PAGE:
They Have Escaped J.-P. Valkeapää
Published Sep 04, 2014In thematic trajectory and narrative execution, J.-P. Valkeapää's sophomore feature, They Have Escaped, is very much like an avant-garde, Finnish Mad Love on acid. It's also indicative of an intriguing international paradigm unto itself, representing the modern Scandinavian cinematic preoccupation with portraying social outcasts fleeing society as a metaphor for a broken social order, something that North American cinema was fascinated by — in an alienated youth capacity — 20 years ago.
Here, those betrayed by a system in decay are Joni (Teppo Manner) and Raisa (Roosa Söderholm). Joni, an introvert with a stutter, is assigned to civil service at a juvenile detention facility after fleeing the army. His mandate is clear: don't develop personal relationships with the detainees. Unfortunately, it isn't long before he meets the manic, bleached-blonde misfit, Raisa, whose reckless abandon proves magnetic for him.
While this setup could easily dictate a coming-of-age framework, wherein someone reserved wrestles with their inhibitions and overcomes the obstacle that is self-consciousness, Valkeapää eschews this conceit almost immediately. Joni makes no effort to thwart Raisa's advances and seems indifferent to punishment, leading the pair into a different cinematic convention: the road trip.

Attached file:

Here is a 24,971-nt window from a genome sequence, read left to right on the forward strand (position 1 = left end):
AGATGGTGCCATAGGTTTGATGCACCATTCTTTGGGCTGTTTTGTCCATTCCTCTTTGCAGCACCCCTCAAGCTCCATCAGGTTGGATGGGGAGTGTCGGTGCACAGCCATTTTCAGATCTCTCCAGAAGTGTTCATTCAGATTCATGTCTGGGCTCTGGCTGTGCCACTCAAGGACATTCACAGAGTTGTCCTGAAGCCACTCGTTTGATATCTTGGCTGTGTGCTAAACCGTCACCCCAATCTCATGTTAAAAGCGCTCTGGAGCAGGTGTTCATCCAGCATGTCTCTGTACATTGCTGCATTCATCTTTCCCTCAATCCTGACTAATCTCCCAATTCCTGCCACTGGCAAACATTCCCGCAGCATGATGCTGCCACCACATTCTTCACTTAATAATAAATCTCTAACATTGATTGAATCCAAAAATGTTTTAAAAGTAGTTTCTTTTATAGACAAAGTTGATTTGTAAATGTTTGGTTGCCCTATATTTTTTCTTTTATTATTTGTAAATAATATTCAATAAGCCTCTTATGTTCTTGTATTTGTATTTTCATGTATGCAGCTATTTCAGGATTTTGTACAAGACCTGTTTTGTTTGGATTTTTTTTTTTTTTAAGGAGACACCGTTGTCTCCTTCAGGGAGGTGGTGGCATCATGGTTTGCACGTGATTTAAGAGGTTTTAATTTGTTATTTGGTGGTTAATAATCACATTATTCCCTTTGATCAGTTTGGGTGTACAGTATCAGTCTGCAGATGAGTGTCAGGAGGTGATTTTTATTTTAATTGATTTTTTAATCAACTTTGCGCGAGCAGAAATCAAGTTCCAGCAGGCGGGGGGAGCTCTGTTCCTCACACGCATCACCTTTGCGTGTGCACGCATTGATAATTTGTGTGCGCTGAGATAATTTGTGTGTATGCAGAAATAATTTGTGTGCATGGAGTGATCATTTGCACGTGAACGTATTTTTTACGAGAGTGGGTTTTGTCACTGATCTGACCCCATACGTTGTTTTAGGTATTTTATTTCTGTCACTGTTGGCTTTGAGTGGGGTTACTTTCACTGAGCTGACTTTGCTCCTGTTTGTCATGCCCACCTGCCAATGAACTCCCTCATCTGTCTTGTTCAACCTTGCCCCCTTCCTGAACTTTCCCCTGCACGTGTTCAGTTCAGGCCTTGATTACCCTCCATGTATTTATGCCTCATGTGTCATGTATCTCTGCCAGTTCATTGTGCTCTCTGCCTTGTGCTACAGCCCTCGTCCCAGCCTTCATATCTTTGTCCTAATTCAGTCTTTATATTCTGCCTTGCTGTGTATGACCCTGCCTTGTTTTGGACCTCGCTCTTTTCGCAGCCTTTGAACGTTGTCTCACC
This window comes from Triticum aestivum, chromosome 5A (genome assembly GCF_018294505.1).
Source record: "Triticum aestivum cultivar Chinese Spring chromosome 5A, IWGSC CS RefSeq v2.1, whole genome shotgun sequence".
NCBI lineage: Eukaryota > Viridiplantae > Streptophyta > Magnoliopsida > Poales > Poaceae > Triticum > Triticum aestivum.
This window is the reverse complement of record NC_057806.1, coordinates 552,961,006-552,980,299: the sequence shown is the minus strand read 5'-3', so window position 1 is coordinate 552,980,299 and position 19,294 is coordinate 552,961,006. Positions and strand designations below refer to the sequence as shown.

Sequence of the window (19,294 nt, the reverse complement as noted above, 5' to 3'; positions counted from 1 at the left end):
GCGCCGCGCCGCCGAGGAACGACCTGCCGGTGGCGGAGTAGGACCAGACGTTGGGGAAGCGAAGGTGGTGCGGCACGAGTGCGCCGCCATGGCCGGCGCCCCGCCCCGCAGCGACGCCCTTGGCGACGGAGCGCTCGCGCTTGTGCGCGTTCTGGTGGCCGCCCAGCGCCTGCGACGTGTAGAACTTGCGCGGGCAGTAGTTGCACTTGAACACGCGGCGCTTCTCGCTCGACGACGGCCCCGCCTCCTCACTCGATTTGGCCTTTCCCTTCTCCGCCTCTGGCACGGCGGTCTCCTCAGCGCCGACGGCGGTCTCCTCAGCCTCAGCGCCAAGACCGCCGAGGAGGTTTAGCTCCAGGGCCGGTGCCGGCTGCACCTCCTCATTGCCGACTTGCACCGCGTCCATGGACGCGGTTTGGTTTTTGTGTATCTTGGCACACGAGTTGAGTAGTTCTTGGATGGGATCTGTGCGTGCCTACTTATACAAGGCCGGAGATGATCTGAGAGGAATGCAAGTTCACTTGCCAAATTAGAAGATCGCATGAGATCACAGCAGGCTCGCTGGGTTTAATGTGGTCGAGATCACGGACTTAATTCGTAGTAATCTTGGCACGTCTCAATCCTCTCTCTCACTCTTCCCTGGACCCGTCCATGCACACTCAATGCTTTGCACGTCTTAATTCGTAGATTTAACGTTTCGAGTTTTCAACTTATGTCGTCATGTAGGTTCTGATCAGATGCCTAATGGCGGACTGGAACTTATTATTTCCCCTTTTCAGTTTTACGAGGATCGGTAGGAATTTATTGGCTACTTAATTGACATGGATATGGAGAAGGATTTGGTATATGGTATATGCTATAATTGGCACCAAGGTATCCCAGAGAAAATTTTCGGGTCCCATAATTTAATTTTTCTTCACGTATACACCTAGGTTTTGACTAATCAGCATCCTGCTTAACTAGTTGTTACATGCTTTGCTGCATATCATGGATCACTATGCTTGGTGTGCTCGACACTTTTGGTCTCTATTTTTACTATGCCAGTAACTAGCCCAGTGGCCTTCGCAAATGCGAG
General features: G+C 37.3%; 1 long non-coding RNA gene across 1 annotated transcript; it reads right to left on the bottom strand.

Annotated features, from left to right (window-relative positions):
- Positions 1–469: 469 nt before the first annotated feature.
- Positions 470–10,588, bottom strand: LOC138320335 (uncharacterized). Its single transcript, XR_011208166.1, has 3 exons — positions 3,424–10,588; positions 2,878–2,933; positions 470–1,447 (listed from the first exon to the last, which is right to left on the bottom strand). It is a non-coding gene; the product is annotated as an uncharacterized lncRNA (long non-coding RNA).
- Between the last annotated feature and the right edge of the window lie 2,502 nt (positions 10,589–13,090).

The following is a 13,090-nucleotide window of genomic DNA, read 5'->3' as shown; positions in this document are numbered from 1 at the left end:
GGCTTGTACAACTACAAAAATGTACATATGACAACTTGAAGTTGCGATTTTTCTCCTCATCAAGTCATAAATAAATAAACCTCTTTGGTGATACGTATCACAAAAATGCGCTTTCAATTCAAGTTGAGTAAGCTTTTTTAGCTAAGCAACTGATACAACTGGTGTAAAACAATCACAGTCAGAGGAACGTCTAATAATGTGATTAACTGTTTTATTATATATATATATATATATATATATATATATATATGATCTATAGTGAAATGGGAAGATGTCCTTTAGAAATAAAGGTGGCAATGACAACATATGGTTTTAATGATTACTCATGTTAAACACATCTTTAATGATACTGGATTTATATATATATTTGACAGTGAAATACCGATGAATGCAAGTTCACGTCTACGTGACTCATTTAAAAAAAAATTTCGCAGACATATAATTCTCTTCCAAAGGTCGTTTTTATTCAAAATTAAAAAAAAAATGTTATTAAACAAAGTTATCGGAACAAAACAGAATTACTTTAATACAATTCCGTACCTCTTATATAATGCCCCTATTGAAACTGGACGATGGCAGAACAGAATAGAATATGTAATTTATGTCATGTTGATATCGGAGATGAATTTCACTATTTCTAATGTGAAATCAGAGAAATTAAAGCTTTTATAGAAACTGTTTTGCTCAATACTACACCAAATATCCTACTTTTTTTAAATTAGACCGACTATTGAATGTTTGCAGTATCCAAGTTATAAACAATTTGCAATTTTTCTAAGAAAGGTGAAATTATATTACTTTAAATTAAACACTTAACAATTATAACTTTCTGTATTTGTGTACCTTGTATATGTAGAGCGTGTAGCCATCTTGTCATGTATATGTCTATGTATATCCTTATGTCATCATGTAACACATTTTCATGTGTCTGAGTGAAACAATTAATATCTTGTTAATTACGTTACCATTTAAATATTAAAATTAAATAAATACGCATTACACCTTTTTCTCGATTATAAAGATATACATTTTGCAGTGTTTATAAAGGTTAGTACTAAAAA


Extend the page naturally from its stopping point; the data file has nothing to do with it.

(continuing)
Intentionally, this trip has no real set destination. At first, it's dictated by senseless indulgence and sexual tension made perilous by casual illegalities and the discovery of recreational drugs. Valkeapää attempts to insulate this narrative with highly stylized, impressionistic imagery, using a dramatic colour palette and intimate close-ups to represent the intimacy of a connection free from the persisting constraints of an ever encroaching outside world. Smartly, these moments are promptly disrupted — and stylistically broken — by any sort of outside intrusion. Every time a third party comes into the picture, the serenity defined by abstract imagery comes to a screeching halt and a more naturalistic, "real" aesthetic takes over.
It's these outside forces that eventually shape a world incapable of forgiveness or reason. In fact, the extreme, and unexpected, nature of the third act denotes an extremist rage and an intense distain for a culture that punishes and degrades without pause or consideration. As such, They Have Escaped is an unsettling work that doesn't offer a resolution to its thesis. It's the sort of erratic, tonally abstract, emotionally driven piece that's a bit of a conundrum unto itself. Much like the reactive, mercurial youth it represents, it's too messy and inconsistent to make its point in a constructive manner, packing a punch through sensationalism more so than implication.